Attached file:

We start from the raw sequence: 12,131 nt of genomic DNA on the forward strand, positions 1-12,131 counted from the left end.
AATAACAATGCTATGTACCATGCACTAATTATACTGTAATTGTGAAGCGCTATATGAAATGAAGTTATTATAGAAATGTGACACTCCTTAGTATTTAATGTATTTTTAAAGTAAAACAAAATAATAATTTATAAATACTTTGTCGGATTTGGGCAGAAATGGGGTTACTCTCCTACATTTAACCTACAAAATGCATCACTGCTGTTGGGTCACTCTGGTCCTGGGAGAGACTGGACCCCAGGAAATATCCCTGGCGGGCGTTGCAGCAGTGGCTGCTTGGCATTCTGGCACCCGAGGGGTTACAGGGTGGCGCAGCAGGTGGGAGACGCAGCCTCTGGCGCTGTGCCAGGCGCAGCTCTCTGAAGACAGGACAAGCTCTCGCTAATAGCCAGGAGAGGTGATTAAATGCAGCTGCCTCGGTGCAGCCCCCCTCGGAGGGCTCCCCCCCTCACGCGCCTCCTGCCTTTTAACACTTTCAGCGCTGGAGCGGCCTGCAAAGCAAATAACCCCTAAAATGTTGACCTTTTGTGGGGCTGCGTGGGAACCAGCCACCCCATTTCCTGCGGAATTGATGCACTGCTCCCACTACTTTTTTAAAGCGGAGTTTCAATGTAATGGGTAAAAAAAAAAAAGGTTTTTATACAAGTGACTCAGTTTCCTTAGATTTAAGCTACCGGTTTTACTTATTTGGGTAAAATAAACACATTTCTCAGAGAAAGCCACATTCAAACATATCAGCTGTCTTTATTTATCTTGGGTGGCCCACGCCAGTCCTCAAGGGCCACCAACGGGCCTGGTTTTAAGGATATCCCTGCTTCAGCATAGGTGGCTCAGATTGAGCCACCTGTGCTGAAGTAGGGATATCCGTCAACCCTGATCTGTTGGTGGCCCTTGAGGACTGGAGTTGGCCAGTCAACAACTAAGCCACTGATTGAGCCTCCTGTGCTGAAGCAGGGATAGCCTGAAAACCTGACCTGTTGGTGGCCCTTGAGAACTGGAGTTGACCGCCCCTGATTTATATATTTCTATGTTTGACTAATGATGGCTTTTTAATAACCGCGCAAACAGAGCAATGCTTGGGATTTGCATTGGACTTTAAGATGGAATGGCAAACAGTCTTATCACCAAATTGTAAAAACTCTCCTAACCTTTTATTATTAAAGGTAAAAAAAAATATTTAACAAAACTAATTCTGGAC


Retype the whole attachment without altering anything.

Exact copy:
We start from the raw sequence: 12,131 nt of genomic DNA on the forward strand, positions 1-12,131 counted from the left end.
AATAACAATGCTATGTACCATGCACTAATTATACTGTAATTGTGAAGCGCTATATGAAATGAAGTTATTATAGAAATGTGACACTCCTTAGTATTTAATGTATTTTTAAAGTAAAACAAAATAATAATTTATAAATACTTTGTCGGATTTGGGCAGAAATGGGGTTACTCTCCTACATTTAACCTACAAAATGCATCACTGCTGTTGGGTCACTCTGGTCCTGGGAGAGACTGGACCCCAGGAAATATCCCTGGCGGGCGTTGCAGCAGTGGCTGCTTGGCATTCTGGCACCCGAGGGGTTACAGGGTGGCGCAGCAGGTGGGAGACGCAGCCTCTGGCGCTGTGCCAGGCGCAGCTCTCTGAAGACAGGACAAGCTCTCGCTAATAGCCAGGAGAGGTGATTAAATGCAGCTGCCTCGGTGCAGCCCCCCTCGGAGGGCTCCCCCCCTCACGCGCCTCCTGCCTTTTAACACTTTCAGCGCTGGAGCGGCCTGCAAAGCAAATAACCCCTAAAATGTTGACCTTTTGTGGGGCTGCGTGGGAACCAGCCACCCCATTTCCTGCGGAATTGATGCACTGCTCCCACTACTTTTTTAAAGCGGAGTTTCAATGTAATGGGTAAAAAAAAAAAAGGTTTTTATACAAGTGACTCAGTTTCCTTAGATTTAAGCTACCGGTTTTACTTATTTGGGTAAAATAAACACATTTCTCAGAGAAAGCCACATTCAAACATATCAGCTGTCTTTATTTATCTTGGGTGGCCCACGCCAGTCCTCAAGGGCCACCAACGGGCCTGGTTTTAAGGATATCCCTGCTTCAGCATAGGTGGCTCAGATTGAGCCACCTGTGCTGAAGTAGGGATATCCGTCAACCCTGATCTGTTGGTGGCCCTTGAGGACTGGAGTTGGCCAGTCAACAACTAAGCCACTGATTGAGCCTCCTGTGCTGAAGCAGGGATAGCCTGAAAACCTGACCTGTTGGTGGCCCTTGAGAACTGGAGTTGACCGCCCCTGATTTATATATTTCTATGTTTGACTAATGATGGCTTTTTAATAACCGCGCAAACAGAGCAATGCTTGGGATTTGCATTGGACTTTAAGATGGAATGGCAAACAGTCTTATCACCAAATTGTAAAAACTCTCCTAACCTTTTATTATTAAAGGTAAAAAAAAATATTTAACAAAACTAATTCTGGAC